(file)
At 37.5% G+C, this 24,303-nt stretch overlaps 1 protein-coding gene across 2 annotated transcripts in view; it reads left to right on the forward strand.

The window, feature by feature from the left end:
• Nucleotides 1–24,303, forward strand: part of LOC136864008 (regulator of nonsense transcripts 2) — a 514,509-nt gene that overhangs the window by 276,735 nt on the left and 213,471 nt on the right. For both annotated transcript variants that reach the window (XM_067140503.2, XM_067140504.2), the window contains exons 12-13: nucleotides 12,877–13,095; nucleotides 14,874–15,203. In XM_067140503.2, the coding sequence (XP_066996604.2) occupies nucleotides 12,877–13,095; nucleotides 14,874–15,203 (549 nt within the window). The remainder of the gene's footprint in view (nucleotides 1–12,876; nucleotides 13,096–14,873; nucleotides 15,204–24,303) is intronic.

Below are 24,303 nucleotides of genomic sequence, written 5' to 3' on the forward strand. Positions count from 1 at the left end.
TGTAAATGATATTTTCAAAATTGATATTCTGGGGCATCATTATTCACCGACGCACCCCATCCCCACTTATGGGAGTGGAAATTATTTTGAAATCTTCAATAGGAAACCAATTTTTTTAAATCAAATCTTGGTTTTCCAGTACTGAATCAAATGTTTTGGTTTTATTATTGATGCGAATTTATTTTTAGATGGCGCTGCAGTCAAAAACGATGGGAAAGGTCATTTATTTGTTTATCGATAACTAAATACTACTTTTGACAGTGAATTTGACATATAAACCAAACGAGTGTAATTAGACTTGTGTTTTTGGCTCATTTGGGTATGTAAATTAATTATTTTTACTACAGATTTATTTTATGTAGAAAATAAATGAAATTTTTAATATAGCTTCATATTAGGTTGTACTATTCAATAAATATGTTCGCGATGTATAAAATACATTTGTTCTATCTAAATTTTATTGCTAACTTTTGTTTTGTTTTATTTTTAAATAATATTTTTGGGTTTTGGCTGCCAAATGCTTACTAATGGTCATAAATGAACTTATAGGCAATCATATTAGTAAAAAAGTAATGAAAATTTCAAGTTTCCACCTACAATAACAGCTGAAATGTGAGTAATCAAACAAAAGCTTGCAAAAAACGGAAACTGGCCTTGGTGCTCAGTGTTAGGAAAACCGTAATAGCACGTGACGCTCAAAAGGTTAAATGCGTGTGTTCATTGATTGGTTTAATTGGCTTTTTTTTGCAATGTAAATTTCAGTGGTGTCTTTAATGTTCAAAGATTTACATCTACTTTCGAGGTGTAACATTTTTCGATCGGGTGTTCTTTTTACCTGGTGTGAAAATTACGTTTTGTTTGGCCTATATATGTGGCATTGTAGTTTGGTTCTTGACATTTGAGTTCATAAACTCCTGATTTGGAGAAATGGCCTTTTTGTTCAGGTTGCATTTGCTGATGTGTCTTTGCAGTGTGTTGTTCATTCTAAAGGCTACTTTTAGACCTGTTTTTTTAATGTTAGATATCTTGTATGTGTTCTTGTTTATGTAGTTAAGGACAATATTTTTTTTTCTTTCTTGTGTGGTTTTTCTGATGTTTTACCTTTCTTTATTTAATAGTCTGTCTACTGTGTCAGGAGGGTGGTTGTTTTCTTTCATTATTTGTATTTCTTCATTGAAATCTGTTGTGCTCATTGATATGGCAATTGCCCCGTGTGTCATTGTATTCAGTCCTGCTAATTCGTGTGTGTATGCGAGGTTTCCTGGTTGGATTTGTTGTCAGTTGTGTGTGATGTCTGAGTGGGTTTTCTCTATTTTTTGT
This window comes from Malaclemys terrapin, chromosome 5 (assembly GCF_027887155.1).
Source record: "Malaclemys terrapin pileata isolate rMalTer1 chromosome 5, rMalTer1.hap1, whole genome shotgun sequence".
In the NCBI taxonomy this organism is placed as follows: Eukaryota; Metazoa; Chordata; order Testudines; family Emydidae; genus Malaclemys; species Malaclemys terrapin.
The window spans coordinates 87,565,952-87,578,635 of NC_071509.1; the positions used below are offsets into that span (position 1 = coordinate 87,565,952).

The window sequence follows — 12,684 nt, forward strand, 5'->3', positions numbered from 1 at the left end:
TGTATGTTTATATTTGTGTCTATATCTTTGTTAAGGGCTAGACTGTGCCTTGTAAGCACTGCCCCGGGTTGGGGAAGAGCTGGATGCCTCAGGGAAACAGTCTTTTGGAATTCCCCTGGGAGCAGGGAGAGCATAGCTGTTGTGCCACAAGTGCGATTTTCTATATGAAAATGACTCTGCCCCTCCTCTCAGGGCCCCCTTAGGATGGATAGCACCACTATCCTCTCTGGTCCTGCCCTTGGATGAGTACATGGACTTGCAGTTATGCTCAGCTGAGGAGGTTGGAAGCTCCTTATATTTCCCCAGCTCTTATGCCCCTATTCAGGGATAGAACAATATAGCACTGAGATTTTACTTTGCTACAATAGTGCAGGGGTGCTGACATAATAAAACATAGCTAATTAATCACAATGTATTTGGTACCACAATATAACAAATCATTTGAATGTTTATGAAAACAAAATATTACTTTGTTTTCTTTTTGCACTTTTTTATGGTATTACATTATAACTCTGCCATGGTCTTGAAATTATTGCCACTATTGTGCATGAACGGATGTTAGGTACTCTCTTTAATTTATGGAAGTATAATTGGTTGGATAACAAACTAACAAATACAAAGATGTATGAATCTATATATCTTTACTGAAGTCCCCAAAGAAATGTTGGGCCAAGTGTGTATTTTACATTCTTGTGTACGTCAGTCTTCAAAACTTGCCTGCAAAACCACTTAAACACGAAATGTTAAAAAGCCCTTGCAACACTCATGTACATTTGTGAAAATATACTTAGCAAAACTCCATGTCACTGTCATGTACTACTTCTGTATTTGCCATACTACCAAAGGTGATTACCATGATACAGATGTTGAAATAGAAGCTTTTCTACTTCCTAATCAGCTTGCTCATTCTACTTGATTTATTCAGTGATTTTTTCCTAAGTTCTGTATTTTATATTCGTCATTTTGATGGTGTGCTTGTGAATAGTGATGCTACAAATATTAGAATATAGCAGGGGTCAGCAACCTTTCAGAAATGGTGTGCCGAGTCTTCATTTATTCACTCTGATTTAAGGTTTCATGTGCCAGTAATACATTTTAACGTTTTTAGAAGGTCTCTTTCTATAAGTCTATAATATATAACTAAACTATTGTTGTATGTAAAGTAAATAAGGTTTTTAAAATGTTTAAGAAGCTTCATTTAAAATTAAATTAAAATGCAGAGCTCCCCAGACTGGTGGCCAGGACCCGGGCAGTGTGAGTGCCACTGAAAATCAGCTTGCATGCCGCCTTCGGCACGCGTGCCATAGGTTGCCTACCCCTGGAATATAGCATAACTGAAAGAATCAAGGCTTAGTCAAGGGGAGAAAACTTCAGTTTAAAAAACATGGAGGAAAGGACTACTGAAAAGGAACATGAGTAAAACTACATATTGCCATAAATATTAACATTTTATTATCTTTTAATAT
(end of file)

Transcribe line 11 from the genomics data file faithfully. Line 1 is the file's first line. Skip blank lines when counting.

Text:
TGTATGTTTATATTTGTGTCTATATCTTTGTTAAGGGCTAGACTGTGCCTTGTAAGCACTGCCCCGGGTTGGGGAAGAGCTGGATGCCTCAGGGAAACAGTCTTTTGGAATTCCCCTGGGAGCAGGGAGAGCATAGCTGTTGTGCCACAAGTGCGATTTTCTATATGAAAATGACTCTGCCCCTCCTCTCAGGGCCCCCTTAGGATGGATAGCACCACTATCCTCTCTGGTCCTGCCCTTGGATGAGTACATGGACTTGCAGTTATGCTCAGCTGAGGAGGTTGGAAGCTCCTTATATTTCCCCAGCTCTTATGCCCCTATTCAGGGATAGAACAATATAGCACTGAGATTTTACTTTGCTACAATAGTGCAGGGGTGCTGACATAATAAAACATAGCTAATTAATCACAATGTATTTGGTACCACAATATAACAAATCATTTGAATGTTTATGAAAACAAAATATTACTTTGTTTTCTTTTTGCACTTTTTTATGGTATTACATTATAACTCTGCCATGGTCTTGAAATTATTGCCACTATTGTGCATGAACGGATGTTAGGTACTCTCTTTAATTTATGGAAGTATAATTGGTTGGATAACAAACTAACAAATACAAAGATGTATGAATCTATATATCTTTACTGAAGTCCCCAAAGAAATGTTGGGCCAAGTGTGTATTTTACATTCTTGTGTACGTCAGTCTTCAAAACTTGCCTGCAAAACCACTTAAACACGAAATGTTAAAAAGCCCTTGCAACACTCATGTACATTTGTGAAAATATACTTAGCAAAACTCCATGTCACTGTCATGTACTACTTCTGTATTTGCCATACTACCAAAGGTGATTACCATGATACAGATGTTGAAATAGAAGCTTTTCTACTTCCTAATCAGCTTGCTCATTCTACTTGATTTATTCAGTGATTTTTTCCTAAGTTCTGTATTTTATATTCGTCATTTTGATGGTGTGCTTGTGAATAGTGATGCTACAAATATTAGAATATAGCAGGGGTCAGCAACCTTTCAGAAATGGTGTGCCGAGTCTTCATTTATTCACTCTGATTTAAGGTTTCATGTGCCAGTAATACATTTTAACGTTTTTAGAAGGTCTCTTTCTATAAGTCTATAATATATAACTAAACTATTGTTGTATGTAAAGTAAATAAGGTTTTTAAAATGTTTAAGAAGCTTCATTTAAAATTAAATTAAAATGCAGAGCTCCCCAGACTGGTGGCCAGGACCCGGGCAGTGTGAGTGCCACTGAAAATCAGCTTGCATGCCGCCTTCGGCACGCGTGCCATAGGTTGCCTACCCCTGGAATATAGCATAACTGAAAGAATCAAGGCTTAGTCAAGGGGAGAAAACTTCAGTTTAAAAAACATGGAGGAAAGGACTACTGAAAAGGAACATGAGTAAAACTACATATTGCCATAAATATTAACATTTTATTATCTTTTAATAT